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Hi,

I've got some SKH-410s too. I'm in the midst of just getting my system up and running. Having just downloaded some Atmos demos, today I tried setting up the upfiring Atmos enabled speakers. My modest system is in a basement rec room with a low 7' 2" ceiling. Room is 16 W x 22 L. Standard construction with 1/2" drywall. Seating position is 12' from the screen. There's a 40" wide bulkhead running across the top of the room that cuts another 10" of headroom out of the room across the center. The seating position is under that bulkhead. I'm only 5' 9" so I fit, lol. I put 1 pair of the 410s on the front L/R and one pair on the rear surrounds. They just don't work under that bulkhead.

I lifted my L/R speakers up about 16" to get them centered around ear level, but the 410s do not work well up there on top, only 2 feet from the ceiling. I realy don't get any overhead sound presence. I put them on the floor, but then I can hear them directly. After much messing around I found the best spot. Raised to about ear level (top 45") and about 3 feet closer to listeners and level raised +7 dB.

At the back they were also too high. I put them at the same height as the front and placed them beside the rear surrounds. Levels back there were dropped -3 dB, otherwise all above sound was also behind me slightly.

I figured all that out by repeatedly watching the demos with only the upfiring 410 speakers connected.

Having gone through all that, I'm still not convinced the low ceiling gives the 410s the room they need to work right. I may try to find some decent in-ceiling speakers to try as top front and top rear height speakers instead, but that risks creating localized hot spot sound. I might not win this one.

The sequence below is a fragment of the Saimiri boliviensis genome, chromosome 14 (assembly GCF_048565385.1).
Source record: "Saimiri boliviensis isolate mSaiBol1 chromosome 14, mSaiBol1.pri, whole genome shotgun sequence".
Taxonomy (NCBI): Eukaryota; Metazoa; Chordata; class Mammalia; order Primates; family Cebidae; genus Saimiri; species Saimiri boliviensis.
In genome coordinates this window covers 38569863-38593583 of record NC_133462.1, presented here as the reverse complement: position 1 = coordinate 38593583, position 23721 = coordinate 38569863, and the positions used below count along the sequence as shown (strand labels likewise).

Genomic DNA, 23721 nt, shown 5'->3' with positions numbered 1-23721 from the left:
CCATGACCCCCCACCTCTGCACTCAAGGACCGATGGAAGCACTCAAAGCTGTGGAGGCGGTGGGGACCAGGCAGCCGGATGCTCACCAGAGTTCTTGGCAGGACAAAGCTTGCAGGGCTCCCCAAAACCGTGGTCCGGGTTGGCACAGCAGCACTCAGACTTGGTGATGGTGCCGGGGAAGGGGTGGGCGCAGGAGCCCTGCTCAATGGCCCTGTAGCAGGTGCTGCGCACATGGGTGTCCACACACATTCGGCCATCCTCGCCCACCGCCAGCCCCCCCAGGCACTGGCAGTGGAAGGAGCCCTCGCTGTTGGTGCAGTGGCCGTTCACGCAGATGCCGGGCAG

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Is anyone running 7.2.4 with the Onkyo SKH-410s? Having just moved, I am in the process of building the new theater. Here I thought I was through pulling wires and then just found out about Atmos. My move put me out of home theater and off of AVS since last July. My Room has 9 ft hard surface ceilings so I am thinking the SKH410s would be ideal and fit my budget. My mains are M&K S150 for LCR and SS150 Tripoles for surround and JBL in ceilings that were already in the house in the rear. There is also a pair in the front ceiling but am not planning to use them. Theater is upstairs with attic above so access is pretty good. The front left and right sit on stands and the top of the stands are 39". My big decision will be which receiver. 7.2.4 pushes me to the Onkyo TX-NR1030. My question is how significant is 7.2.4 vs 7.2.2. I haven't heard a demo yet. Possibly the local Frys here in the Sacramento area will have a setup and they do sell the Onkyo Atmos receivers and speakers.

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post #16 of 2598 Old 04-04-2015, 12:09 PM - Thread Starter